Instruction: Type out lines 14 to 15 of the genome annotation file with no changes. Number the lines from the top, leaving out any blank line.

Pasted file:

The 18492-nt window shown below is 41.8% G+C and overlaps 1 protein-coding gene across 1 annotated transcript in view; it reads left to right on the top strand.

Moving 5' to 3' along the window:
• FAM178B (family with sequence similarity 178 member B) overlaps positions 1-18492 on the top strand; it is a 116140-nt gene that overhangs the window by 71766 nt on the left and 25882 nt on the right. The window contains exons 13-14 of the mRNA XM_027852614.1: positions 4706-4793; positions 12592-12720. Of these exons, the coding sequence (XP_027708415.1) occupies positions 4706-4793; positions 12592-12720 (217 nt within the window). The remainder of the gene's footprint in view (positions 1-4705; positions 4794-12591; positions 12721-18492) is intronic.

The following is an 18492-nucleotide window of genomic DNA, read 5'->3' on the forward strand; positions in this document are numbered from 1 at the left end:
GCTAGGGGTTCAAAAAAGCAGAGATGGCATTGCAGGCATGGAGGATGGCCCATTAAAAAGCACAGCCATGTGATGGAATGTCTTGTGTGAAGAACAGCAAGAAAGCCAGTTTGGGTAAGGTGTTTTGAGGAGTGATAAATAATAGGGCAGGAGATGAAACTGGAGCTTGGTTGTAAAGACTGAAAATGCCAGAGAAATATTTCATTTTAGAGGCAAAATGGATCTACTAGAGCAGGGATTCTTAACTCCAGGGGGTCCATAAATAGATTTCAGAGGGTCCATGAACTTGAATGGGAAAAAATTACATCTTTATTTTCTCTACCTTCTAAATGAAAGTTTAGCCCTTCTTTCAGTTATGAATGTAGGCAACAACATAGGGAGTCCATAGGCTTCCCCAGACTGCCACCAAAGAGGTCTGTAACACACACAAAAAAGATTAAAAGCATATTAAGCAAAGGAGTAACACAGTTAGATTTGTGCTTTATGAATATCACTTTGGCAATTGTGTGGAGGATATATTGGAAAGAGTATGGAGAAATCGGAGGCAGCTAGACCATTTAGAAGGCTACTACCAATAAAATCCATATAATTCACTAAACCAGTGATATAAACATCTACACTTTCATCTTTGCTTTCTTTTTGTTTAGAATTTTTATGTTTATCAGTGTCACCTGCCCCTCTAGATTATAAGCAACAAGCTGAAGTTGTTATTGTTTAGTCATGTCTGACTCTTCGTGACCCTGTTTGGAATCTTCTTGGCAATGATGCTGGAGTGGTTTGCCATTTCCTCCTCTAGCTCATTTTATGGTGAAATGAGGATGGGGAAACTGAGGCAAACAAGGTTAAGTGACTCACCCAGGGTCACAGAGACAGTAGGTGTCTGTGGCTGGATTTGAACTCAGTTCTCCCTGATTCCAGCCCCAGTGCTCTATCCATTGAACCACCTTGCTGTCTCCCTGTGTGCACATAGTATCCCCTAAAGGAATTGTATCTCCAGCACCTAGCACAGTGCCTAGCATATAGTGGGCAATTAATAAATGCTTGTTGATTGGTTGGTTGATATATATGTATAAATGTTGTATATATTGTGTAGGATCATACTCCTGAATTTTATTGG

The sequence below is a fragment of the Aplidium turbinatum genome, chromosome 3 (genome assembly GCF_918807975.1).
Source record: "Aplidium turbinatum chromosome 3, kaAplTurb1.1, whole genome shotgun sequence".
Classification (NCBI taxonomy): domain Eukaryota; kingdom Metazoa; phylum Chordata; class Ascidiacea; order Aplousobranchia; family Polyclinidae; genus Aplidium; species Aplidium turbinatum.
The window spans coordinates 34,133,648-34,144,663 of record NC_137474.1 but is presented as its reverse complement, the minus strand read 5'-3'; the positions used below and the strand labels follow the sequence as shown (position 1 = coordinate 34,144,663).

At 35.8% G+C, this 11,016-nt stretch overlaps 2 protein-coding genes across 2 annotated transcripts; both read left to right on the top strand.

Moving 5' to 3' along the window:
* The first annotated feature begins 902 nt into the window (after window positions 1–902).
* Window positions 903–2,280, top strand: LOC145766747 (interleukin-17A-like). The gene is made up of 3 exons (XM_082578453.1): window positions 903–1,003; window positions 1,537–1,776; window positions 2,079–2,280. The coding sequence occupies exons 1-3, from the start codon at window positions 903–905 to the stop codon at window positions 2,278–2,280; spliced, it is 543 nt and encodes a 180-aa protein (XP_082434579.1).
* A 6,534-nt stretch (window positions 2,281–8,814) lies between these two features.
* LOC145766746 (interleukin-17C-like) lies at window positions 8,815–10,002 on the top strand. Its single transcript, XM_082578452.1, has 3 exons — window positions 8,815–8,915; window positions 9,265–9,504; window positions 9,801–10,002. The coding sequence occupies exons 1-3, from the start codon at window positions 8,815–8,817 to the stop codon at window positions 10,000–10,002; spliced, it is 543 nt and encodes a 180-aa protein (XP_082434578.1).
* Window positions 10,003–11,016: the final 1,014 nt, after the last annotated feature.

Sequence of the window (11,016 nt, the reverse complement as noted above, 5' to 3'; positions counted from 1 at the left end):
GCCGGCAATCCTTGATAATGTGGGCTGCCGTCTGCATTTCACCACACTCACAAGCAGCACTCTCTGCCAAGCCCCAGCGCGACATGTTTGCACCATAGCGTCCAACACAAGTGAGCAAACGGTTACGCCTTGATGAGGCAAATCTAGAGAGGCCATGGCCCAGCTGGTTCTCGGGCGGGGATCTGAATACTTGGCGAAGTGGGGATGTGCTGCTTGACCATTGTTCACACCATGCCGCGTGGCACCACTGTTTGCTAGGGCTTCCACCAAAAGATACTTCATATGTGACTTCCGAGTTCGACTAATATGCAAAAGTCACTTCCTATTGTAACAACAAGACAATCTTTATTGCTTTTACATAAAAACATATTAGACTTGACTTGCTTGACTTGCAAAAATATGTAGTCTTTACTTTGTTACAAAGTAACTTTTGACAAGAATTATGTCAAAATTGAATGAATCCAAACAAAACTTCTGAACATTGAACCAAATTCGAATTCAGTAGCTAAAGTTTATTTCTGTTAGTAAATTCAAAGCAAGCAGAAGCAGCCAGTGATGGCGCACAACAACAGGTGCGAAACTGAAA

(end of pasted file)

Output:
* A 6,534-nt stretch (window positions 2,281–8,814) lies between these two features.
* LOC145766746 (interleukin-17C-like) lies at window positions 8,815–10,002 on the top strand. Its single transcript, XM_082578452.1, has 3 exons — window positions 8,815–8,915; window positions 9,265–9,504; window positions 9,801–10,002. The coding sequence occupies exons 1-3, from the start codon at window positions 8,815–8,817 to the stop codon at window positions 10,000–10,002; spliced, it is 543 nt and encodes a 180-aa protein (XP_082434578.1).